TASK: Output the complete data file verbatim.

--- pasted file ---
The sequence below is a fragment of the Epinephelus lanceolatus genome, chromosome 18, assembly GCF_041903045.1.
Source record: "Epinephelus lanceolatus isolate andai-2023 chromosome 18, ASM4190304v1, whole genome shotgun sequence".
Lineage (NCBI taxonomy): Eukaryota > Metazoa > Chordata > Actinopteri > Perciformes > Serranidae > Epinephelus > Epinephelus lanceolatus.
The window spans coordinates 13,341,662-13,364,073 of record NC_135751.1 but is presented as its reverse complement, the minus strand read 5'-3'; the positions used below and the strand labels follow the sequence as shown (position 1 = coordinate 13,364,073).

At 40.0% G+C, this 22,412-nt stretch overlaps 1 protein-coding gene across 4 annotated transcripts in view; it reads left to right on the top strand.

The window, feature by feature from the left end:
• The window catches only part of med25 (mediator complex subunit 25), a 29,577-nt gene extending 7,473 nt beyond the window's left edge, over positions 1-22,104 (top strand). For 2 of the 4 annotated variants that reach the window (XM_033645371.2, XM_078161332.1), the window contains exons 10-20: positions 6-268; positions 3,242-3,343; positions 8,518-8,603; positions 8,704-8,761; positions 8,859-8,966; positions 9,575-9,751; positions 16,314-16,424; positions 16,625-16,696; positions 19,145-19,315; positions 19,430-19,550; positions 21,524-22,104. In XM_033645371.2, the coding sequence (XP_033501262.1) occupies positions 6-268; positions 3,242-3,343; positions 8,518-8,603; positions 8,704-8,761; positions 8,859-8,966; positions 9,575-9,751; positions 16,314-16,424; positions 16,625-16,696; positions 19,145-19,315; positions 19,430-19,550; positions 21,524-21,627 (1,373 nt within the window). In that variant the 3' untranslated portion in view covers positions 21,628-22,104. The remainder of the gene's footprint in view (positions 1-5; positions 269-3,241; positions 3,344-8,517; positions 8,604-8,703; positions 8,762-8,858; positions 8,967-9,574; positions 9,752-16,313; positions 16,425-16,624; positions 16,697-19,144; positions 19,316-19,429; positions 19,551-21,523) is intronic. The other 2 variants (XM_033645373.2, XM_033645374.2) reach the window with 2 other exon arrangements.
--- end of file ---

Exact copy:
The sequence below is a fragment of the Epinephelus lanceolatus genome, chromosome 18, assembly GCF_041903045.1.
Source record: "Epinephelus lanceolatus isolate andai-2023 chromosome 18, ASM4190304v1, whole genome shotgun sequence".
Lineage (NCBI taxonomy): Eukaryota > Metazoa > Chordata > Actinopteri > Perciformes > Serranidae > Epinephelus > Epinephelus lanceolatus.
The window spans coordinates 13,341,662-13,364,073 of record NC_135751.1 but is presented as its reverse complement, the minus strand read 5'-3'; the positions used below and the strand labels follow the sequence as shown (position 1 = coordinate 13,364,073).

At 40.0% G+C, this 22,412-nt stretch overlaps 1 protein-coding gene across 4 annotated transcripts in view; it reads left to right on the top strand.

The window, feature by feature from the left end:
• The window catches only part of med25 (mediator complex subunit 25), a 29,577-nt gene extending 7,473 nt beyond the window's left edge, over positions 1-22,104 (top strand). For 2 of the 4 annotated variants that reach the window (XM_033645371.2, XM_078161332.1), the window contains exons 10-20: positions 6-268; positions 3,242-3,343; positions 8,518-8,603; positions 8,704-8,761; positions 8,859-8,966; positions 9,575-9,751; positions 16,314-16,424; positions 16,625-16,696; positions 19,145-19,315; positions 19,430-19,550; positions 21,524-22,104. In XM_033645371.2, the coding sequence (XP_033501262.1) occupies positions 6-268; positions 3,242-3,343; positions 8,518-8,603; positions 8,704-8,761; positions 8,859-8,966; positions 9,575-9,751; positions 16,314-16,424; positions 16,625-16,696; positions 19,145-19,315; positions 19,430-19,550; positions 21,524-21,627 (1,373 nt within the window). In that variant the 3' untranslated portion in view covers positions 21,628-22,104. The remainder of the gene's footprint in view (positions 1-5; positions 269-3,241; positions 3,344-8,517; positions 8,604-8,703; positions 8,762-8,858; positions 8,967-9,574; positions 9,752-16,313; positions 16,425-16,624; positions 16,697-19,144; positions 19,316-19,429; positions 19,551-21,523) is intronic. The other 2 variants (XM_033645373.2, XM_033645374.2) reach the window with 2 other exon arrangements.